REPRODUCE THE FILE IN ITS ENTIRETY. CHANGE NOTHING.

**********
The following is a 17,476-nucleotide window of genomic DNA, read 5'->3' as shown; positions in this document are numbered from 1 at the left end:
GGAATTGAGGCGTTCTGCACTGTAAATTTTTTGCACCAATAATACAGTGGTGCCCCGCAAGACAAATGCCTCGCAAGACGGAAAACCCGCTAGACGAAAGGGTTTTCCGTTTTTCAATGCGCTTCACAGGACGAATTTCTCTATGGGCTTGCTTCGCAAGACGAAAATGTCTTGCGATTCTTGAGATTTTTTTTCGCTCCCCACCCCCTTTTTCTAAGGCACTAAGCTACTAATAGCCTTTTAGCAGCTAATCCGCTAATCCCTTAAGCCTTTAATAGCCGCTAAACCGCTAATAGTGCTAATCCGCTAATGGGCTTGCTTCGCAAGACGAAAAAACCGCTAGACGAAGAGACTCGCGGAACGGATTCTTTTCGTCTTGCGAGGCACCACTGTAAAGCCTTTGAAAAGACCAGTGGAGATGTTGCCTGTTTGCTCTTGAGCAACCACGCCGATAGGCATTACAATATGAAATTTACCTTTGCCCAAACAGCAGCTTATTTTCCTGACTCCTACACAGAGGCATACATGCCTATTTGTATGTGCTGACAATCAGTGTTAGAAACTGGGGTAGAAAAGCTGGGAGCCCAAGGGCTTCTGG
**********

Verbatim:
The following is a 17,476-nucleotide window of genomic DNA, read 5'->3' as shown; positions in this document are numbered from 1 at the left end:
GGAATTGAGGCGTTCTGCACTGTAAATTTTTTGCACCAATAATACAGTGGTGCCCCGCAAGACAAATGCCTCGCAAGACGGAAAACCCGCTAGACGAAAGGGTTTTCCGTTTTTCAATGCGCTTCACAGGACGAATTTCTCTATGGGCTTGCTTCGCAAGACGAAAATGTCTTGCGATTCTTGAGATTTTTTTTCGCTCCCCACCCCCTTTTTCTAAGGCACTAAGCTACTAATAGCCTTTTAGCAGCTAATCCGCTAATCCCTTAAGCCTTTAATAGCCGCTAAACCGCTAATAGTGCTAATCCGCTAATGGGCTTGCTTCGCAAGACGAAAAAACCGCTAGACGAAGAGACTCGCGGAACGGATTCTTTTCGTCTTGCGAGGCACCACTGTAAAGCCTTTGAAAAGACCAGTGGAGATGTTGCCTGTTTGCTCTTGAGCAACCACGCCGATAGGCATTACAATATGAAATTTACCTTTGCCCAAACAGCAGCTTATTTTCCTGACTCCTACACAGAGGCATACATGCCTATTTGTATGTGCTGACAATCAGTGTTAGAAACTGGGGTAGAAAAGCTGGGAGCCCAAGGGCTTCTGG